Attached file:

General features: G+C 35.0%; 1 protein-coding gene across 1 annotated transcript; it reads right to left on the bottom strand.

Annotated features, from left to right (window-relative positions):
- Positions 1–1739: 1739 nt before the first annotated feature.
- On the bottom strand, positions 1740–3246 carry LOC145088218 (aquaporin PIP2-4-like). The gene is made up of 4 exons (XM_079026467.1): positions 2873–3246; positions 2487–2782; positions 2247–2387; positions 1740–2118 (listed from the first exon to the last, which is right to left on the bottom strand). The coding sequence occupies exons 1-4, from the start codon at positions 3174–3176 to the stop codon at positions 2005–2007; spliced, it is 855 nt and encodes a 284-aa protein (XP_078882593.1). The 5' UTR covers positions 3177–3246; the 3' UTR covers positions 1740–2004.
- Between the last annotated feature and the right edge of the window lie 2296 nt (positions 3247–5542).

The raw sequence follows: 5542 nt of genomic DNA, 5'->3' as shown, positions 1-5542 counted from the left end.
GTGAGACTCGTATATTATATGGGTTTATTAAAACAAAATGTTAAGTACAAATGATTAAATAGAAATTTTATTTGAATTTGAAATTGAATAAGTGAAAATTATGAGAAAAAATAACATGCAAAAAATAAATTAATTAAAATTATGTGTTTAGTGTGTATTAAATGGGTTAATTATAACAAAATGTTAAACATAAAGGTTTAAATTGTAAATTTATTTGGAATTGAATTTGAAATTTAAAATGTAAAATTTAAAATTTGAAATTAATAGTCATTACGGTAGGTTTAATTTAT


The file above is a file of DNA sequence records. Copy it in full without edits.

General features: G+C 35.0%; 1 protein-coding gene across 1 annotated transcript; it reads right to left on the bottom strand.

Annotated features, from left to right (window-relative positions):
- Positions 1–1739: 1739 nt before the first annotated feature.
- On the bottom strand, positions 1740–3246 carry LOC145088218 (aquaporin PIP2-4-like). The gene is made up of 4 exons (XM_079026467.1): positions 2873–3246; positions 2487–2782; positions 2247–2387; positions 1740–2118 (listed from the first exon to the last, which is right to left on the bottom strand). The coding sequence occupies exons 1-4, from the start codon at positions 3174–3176 to the stop codon at positions 2005–2007; spliced, it is 855 nt and encodes a 284-aa protein (XP_078882593.1). The 5' UTR covers positions 3177–3246; the 3' UTR covers positions 1740–2004.
- Between the last annotated feature and the right edge of the window lie 2296 nt (positions 3247–5542).

The raw sequence follows: 5542 nt of genomic DNA, 5'->3' as shown, positions 1-5542 counted from the left end.
GTGAGACTCGTATATTATATGGGTTTATTAAAACAAAATGTTAAGTACAAATGATTAAATAGAAATTTTATTTGAATTTGAAATTGAATAAGTGAAAATTATGAGAAAAAATAACATGCAAAAAATAAATTAATTAAAATTATGTGTTTAGTGTGTATTAAATGGGTTAATTATAACAAAATGTTAAACATAAAGGTTTAAATTGTAAATTTATTTGGAATTGAATTTGAAATTTAAAATGTAAAATTTAAAATTTGAAATTAATAGTCATTACGGTAGGTTTAATTTAT